Different River

”You can never step in the same river twice.” –Heraclitus

May 22, 2006

Gore’s Contribution to Global Warming

Filed under: — Different River @ 12:33 pm

About the latest showing of Al Gore’s new movie about global warming, Comments (4)

4 Responses to “Gore’s Contribution to Global Warming”

  1. spackledtrout Says:

    It’s always “do as I say, not as I do” with these guys. They’ll bash hypocrisy as they see it, on the
    right, but when it comes to their own actions they do as they please. Private jets are commonplace
    for them, as with Laurie David and her trips accross the country to promote this movie and her causes.
    I wonder how Al and Laurie and their entourage got to France and how they’ll be coming home? Taking
    a commercial flight? Flying coach? Doubt it…

  2. T. Spangler Says:

    Why do you cast a blanket label on environmentalists as “leftist” (according to your
    parenthetical statement “and often other leftists”)? I am conservative and still consider
    myselft an environmentalist. It’s no wonder our country is so polarized politically with
    folks such as yourself proselytizing the extreems of “rightist” versus “leftist” views.
    You know, a lot of us are somewhere in the middle ground.

  3. Different River Says:

    In response to T. Spangler:

    As I normally hear the term used, “environmentalism” is not merely the believe that preserving the natural environment and limiting pollution is a good thing, but also the beliefs that any human impact on the environment is inherently evil (and thus not subject to cost-benefit trade-offs), and that any it is the duty of government to restrict human freedom in the name of protecting the environment.

    The latter two qualifications, particularly the government’s duty to restrict freedom, place environmentalism firmly on the left.

    I personally am against pollution, and in favor of the preservation of natural areas — but by the above definition, that doesn’t make me an environmentalist. I see nothing wrong with deciding to preserve Yellowstone, but allow development in Boise. An environmentalist would disagree with the latter.

    I believe that recycling may often be a good idea, but that the decision to recycle is best left to the market; an environmentalist would argue that putting your wastepaper in a recycling bin is an inherently good act, regardless of whether the wastepaper actually gets made into new paper, or merely gets put in a different part of the city dump on the off-chance that someday the market price of wastepaper rises enough to make it worthwhile to actually use it. (This is what the City of Chicago does, for example.) To a conservative like me, recycling is a good idea under certain circumstances because under those circumstances it has good consequences; to an environmentalist, it is more like a religious act, in that it is a good act whether it has any effect or not.

    In the 1970s environmentalists favored wind power; now that wind power is practical they oppose it because it’s allegedly bad for the birds. In 1975, environmentalists were warning that burning fossil fues would produce an new ice age; now they warn that burningthose same fossil fuels will produce global warming. Now they favor gas/electric “hybrid” cars — I’m sure in a few years they’ll oppose them because of the disposal of hazardous chemicals from the batteries. To an environmentalist, the point is not clean power or clean cars, but less power and fewer cars. Think of an alternative to any current system, and they’ll oppose that, too. Because it’s not about the environment, it’s about humanity and the opposition to human progress.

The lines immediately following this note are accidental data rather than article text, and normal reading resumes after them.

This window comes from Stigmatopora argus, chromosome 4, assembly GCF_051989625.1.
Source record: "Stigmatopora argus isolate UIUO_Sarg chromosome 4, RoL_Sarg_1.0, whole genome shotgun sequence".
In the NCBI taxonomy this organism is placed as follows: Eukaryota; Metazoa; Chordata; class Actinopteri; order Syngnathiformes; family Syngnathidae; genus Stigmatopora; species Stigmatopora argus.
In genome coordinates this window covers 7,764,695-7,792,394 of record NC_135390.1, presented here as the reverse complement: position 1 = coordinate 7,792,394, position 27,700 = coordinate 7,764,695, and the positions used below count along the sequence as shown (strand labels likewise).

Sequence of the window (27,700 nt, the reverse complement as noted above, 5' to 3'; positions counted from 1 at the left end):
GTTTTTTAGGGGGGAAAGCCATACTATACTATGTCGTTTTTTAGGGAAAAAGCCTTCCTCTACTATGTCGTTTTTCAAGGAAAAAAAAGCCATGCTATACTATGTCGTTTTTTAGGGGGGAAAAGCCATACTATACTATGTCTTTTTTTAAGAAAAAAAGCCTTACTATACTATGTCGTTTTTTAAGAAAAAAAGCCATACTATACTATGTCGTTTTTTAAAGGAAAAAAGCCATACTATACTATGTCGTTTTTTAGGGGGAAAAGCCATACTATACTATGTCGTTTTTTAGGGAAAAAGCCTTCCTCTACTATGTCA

If you consider yourself a conservative and are concerned about pollution and natural areas, you are probably — like me and Theodore Roosevelt — best described as a convervationist rather than an environmentalist.

    One of the key differences between conservationists and environmentalists is that conservationists want to preserve things for future generations; environmentalists want to .

  4. Ben Says:

    I know some pro-gun liberals and pro-choice conservatives. Still, the irrefuable facts are that the liberal movement is broadly anti-gun and the conservative movement is broadly pro-life. Anectodal exceptions don’t change anything.

    I get the feeling that environmentalists are taking an ideological stance: mankind’s (continued) impact on the world is ipso facto a bad thing. Fully implementing the Kyoto treaty TOMORROW would have virtually no measureable impact on continued warming? Doesn’t matter. It is the principle that counts, which is, in this case, that mankind’s corruption of the world must cease. I hear very little in the way of rational cost/benefit analyses from environmentalists.

    With today’s oil prices I have read articles about several prominent environmentalists who are promoting the use of nuclear power. I do not pretend to have any special inside information, but it seems like this represents a significant split in that movement. Again, the predominant philosophy is that nuclear power is a Bad Thing, period. Not because it is unsafe, or expensive, or new and scary. At this point, America has the know-how to build very safe installations, relatively cheaply, and nuclear power is no longer new. Doesn’t matter. Nukes Are Bad.

    Ultimately, this is why environmentalism is more faith than science: it is not falsifiable. And this is why rational people cannot take it seriously.

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